Business of climate change
Get more with myNEWS
A personalised news feed of stories that matter to you
Learn more
This photo taken on November 15, 2021 showed the coal-powered Datang International Zhangjiakou Power Station in Zhangjiakou, one of the host cities for the 2022 Winter Olympic Games, in China’s northern Hebei province. Photo: AFP

Climate change: how asset managers use clients’ voting power to press Asia’s polluters to act

  • Fidelity, State Street, Abrdn and Allianz are among the investors who are increasingly wielding their voting power to force companies to act against climate change
  • Fidelity said it would engage with the investees for up to three years before considering divesting if it sees no prospect of increasing their transition potential

Asia’s listed companies face increasing scrutiny on their climate-related disclosure and commitments, as fund managers and institutional investors use their voting power to pressure them to act to mitigate effects on a warming climate.

Fidelity International, which manages US$663 billion of assets for 2.88 million clients, prioritises investees in energy and greenhouse gas emission-intensive sectors, from which the fund manager has sought disclosure of direct and indirect emissions and reduction targets.

For the 166 companies identified by investor-led initiative Climate Action 100+ to account for over 80 per cent of global industrial emissions, Fidelity has also demanded detailed mitigation plans aligned to pathways for reaching net zero emissions by 2050, key for the world to avoid the worst climate change impacts.

“Where companies have not shown alignment, we have voted against the chair or another suitable director,” said Fidelity’s director of sustainable investing Paul Milon. “In the few cases where no director was on the ballot, we elected to vote against other items such as board [duties] discharge or financial statements.”

Can Hong Kong help cut through the alphabet soup of global ESG rules?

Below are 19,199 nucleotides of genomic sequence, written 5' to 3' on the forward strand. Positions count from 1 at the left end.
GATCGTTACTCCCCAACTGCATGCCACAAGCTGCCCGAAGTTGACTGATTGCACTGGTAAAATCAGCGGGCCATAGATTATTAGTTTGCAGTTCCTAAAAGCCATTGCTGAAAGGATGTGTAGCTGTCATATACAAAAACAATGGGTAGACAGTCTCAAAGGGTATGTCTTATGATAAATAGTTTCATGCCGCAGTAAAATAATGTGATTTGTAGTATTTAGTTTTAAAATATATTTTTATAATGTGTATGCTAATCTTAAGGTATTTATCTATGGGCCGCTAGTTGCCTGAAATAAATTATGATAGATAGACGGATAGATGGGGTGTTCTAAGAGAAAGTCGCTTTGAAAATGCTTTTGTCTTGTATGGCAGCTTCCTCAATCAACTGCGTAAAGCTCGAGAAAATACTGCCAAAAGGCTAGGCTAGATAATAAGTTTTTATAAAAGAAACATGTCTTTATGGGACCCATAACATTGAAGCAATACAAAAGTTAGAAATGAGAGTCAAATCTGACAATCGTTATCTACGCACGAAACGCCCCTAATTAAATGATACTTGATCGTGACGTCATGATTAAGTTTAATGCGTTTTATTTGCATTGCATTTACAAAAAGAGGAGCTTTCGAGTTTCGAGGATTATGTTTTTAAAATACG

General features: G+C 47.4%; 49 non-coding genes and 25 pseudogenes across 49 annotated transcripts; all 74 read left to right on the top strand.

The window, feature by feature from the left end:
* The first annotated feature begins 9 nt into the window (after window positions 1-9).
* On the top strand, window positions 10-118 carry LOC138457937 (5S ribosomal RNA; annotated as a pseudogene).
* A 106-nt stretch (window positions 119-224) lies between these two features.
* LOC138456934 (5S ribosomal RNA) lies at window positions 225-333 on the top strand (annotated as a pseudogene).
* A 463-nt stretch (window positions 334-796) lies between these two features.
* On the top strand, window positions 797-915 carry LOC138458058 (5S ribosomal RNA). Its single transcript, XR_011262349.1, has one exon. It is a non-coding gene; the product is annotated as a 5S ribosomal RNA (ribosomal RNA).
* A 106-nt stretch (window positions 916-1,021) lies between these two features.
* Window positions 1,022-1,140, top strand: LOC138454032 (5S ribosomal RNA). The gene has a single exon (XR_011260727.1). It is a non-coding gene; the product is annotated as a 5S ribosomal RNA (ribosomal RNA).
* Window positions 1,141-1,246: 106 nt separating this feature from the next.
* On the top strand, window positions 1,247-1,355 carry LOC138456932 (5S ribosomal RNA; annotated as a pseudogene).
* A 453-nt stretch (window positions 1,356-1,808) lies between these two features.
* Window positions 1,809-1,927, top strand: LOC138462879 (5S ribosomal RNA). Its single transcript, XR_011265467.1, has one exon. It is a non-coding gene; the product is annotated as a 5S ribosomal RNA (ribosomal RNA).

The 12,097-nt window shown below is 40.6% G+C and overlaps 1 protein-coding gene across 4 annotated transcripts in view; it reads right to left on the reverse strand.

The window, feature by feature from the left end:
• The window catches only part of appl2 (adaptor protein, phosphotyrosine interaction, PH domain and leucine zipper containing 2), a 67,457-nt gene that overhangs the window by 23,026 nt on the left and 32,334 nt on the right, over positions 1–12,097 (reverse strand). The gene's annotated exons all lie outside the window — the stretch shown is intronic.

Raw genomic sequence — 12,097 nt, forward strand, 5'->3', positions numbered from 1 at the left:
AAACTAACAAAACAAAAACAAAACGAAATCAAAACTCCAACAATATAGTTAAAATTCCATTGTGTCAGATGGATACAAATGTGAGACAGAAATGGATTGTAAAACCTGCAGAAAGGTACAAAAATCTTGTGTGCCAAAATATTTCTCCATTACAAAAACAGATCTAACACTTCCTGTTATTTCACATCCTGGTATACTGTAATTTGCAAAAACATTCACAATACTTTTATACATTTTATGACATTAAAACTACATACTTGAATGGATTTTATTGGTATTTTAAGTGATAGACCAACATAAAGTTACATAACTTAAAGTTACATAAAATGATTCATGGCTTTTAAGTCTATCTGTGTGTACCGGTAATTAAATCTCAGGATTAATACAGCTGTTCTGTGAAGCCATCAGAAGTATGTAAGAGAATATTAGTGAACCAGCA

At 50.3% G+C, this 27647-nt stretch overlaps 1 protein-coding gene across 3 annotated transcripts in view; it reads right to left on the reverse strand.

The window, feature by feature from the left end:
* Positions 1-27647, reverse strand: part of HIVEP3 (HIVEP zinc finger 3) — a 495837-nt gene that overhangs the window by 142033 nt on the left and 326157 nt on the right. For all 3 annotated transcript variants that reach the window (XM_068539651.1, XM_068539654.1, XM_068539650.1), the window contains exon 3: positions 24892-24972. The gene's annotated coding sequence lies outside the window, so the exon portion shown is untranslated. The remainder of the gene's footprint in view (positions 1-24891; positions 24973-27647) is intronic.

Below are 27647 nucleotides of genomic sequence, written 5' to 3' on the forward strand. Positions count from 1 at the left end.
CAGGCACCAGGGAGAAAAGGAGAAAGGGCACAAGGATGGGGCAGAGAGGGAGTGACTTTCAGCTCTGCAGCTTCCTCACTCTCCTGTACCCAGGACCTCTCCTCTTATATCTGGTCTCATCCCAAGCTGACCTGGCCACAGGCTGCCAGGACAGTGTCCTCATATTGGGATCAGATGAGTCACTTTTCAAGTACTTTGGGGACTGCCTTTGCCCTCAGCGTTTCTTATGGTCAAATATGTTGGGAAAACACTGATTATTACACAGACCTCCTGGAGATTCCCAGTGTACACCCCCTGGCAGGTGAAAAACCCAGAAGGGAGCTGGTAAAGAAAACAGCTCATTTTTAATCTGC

In 2022, Fidelity’s first year of implementing its climate voting policy, it voted against responsible directors at 52 companies due to climate concerns, Milon said. Alternative actions were taken against seven companies where voting at director elections was not feasible.

Opposing votes were casted on 24 firms based in North America, followed by 19 companies in Asia – with most votes found in India, followed by Indonesia and the Philippines. It voted at a total of 4,090 company meetings in 2022.

BlackRock tells Hong Kong firms to step up on climate-change obligations

The asset manager will engage with the investees for up to three years before considering divesting if it sees no prospect of increasing their transition potential, according to its climate investing policy.

State Street Global Advisors, which manages US$3.48 trillion in assets, said more climate-related shareholder proposals were submitted to its portfolio companies in 2021 with over 100 proposals going to vote, up from 58 in 2020 and 47 in 2019.

The asset manager has launched an engagement campaign targeting the climate transition disclosure plans of major emitters in carbon-intensive sectors, according to Jia Xinting, the company’s ESG investment strategist for Asia-Pacific.

Hong Kong SMEs may gain if they up their ESG game: analysts

“As is typical across environment, social and governance issues, we will first approach … the companies through engagements,” she said. “If we encounter laggards that are not making sufficient progress as a result of our engagements, we will consider taking action using our votes.”

UK-based Abrdn, which manages £508 billion (US$615 billion) of client assets, sets time-bound milestones and expected outcomes for high-emitting companies in its portfolios, said David Smith, senior investment director of Asian equities.

The asset manager deploys its own analytical model to assess the companies where the investees sit along the pathway to net zero emissions.

‘There is no escape’ from EU ESG disclosures, says global trade body head

“If we find that our engagement efforts are not as effective as we would hope, we will vote our clients’ shares accordingly,” Smith said. “Where we find that there is limited progress despite intensive engagements, we will of course consider the ultimate option of selling our holdings.”

Asia lags behind Europe on climate proposals, according to Chris Liu, the Hong Kong-based stewardship analyst at Allianz Global Investors, which oversees €521 billion (US$555 billion) of client assets.

“Unlike in Europe, [climate] proposals have not gained traction in Asia,” he said in a statement on Wednesday. “Yet, Japan continues to stand out … with [a] steady increase in climate-related shareholder resolutions urging Japanese companies [to commit] to developing robust decarbonisation strategies.”

China looks to capitalism to turn 2060 carbon neutral goal into reality

In 2022, Allianz voted on 52 climate-related proposals from management and supported 70 of 87 shareholder climate proposals globally. It took part in 10,205 shareholder meetings.

In the US, some 273 resolutions on environmental and social themes were put forward for voting by shareholders of listed firms in 2022, up from 171 in 2021, funds researcher Morningstar said in a report in January.

This was after the Securities and Exchange Commission broadened in late 2021 the definition of permissible shareholder resolutions addressing “significant social policy issues”.